It is common for children with ASD to experience an over-responsiveness or under-responsiveness to sound, which can cause them to feel overwhelmed.
What is auditory processing?
Auditory processing refers to how the brain recognises and makes sense of sounds. Sounds consist of loudness, pitch, how long it lasts for and where it is coming from. We automatically put all of this information together and respond appropriately to it. Children who do not process this information accurately may over-respond or under-respond to sounds.
Problems you may see: Over-Responding
- Puts hands over their ears in reaction to noise levels
- Over reacts to sounds that others barely notice
- Unable to tune out background noises, e.g. a fan
- May hum or make noises to themselves to drown out sounds
Strategies to help: Over-Responding
- Respect the child’s sensitivities (to some children sounds are perceived to be painful)
- Try to forewarn the child before noises occur, e.g. approaching fire engines when out and about.
- Allow the child to wear headphones or earplugs when there is expected to be excess noise in the room
- Reduce extraneous noise or wait until it has gone before giving instructions. Do not expect a child to concentrate when there is a lot of noise going on.
- Reduce background noise
- Encourage movement activities on a regular basis as movement helps the auditory system process sounds. Play movement games that involve music and listening, e.g. musical statues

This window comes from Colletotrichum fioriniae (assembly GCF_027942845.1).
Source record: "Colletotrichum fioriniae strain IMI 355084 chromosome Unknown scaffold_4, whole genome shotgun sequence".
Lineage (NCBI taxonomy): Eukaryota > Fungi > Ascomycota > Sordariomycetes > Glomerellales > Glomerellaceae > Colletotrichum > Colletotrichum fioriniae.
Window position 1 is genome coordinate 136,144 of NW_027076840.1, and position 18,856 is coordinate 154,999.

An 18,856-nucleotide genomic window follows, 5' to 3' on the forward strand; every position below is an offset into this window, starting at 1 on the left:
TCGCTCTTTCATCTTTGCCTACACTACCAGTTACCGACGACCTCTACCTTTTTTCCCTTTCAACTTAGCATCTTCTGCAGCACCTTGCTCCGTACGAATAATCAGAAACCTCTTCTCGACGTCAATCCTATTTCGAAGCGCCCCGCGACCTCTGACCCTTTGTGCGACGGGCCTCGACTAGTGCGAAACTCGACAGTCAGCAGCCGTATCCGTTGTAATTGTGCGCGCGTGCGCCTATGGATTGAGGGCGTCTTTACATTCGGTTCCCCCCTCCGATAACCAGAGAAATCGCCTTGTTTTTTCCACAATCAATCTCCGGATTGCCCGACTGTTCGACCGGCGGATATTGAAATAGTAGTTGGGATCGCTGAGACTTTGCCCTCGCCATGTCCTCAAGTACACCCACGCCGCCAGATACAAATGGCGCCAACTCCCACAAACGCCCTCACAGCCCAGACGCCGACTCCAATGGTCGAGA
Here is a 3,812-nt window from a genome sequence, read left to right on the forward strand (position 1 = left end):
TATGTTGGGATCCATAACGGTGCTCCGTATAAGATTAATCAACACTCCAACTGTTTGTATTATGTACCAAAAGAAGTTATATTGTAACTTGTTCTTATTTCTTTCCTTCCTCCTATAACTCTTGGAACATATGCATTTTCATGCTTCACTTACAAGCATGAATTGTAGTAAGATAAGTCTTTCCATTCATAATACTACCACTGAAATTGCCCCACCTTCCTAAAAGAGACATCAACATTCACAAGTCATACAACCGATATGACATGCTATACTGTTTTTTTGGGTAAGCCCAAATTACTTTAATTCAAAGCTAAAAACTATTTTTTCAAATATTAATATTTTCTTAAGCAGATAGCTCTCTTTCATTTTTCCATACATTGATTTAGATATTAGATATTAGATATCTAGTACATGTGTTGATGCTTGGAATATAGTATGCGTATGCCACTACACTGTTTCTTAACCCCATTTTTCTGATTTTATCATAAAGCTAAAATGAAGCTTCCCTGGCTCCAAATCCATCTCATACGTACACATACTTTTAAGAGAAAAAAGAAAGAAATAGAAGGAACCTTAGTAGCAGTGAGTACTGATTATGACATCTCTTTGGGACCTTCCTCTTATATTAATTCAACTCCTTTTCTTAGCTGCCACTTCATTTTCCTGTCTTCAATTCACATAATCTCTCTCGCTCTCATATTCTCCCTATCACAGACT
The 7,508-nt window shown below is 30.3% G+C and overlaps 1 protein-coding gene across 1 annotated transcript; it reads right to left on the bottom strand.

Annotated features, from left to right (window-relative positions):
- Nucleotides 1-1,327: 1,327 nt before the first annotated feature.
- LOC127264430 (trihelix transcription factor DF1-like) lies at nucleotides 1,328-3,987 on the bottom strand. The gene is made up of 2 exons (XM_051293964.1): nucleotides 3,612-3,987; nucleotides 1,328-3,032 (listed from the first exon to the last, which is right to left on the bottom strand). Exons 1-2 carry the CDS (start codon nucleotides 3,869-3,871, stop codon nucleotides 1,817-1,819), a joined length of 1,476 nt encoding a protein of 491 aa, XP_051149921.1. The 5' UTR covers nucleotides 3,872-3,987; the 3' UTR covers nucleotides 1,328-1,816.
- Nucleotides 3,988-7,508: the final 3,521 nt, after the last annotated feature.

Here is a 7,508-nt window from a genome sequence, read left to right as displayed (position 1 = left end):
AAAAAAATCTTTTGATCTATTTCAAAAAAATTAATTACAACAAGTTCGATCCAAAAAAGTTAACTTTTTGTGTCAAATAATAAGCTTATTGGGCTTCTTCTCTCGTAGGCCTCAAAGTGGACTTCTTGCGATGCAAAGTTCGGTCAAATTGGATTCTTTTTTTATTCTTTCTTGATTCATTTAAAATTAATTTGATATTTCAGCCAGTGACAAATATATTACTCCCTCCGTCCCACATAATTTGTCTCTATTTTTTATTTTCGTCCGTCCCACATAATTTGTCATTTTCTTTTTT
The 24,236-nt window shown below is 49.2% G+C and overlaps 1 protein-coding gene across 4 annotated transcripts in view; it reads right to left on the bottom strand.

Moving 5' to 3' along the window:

- Provide your child with a fiddle toy that they like to help them focus on their other senses
- If you know you are going somewhere particularly noisy, take a buggy and blanket with you that your child can use as a safe space
- Before going somewhere that you know is going to be particularly noisy, e.g. restaurant or cinema, go to the park first so your child can engage in proprioceptive and vestibular activities to help prepare the auditory system.
Problems you may see: Under-Responding
- The child speaks in a loud voice
- Child hums to themselves
- Child seems to ignore you when you call their name even though you know they heard you
Strategies to help: Under-Responding
- Only speak to the child when they are facing you
- Give simple instructions – don’t use too many words
- Ask the child to repeat the instruction to you
- Wait for the child to process the information and respond which may take them longer
Children with ASD may be affected by difficulties relating to sound whether that is an under-responsiveness or over-responsiveness. However, there are some strategies you can implement to encourage comfort.
If you would like to discuss any auditory difficulties your child may be experiencing, please get in touch.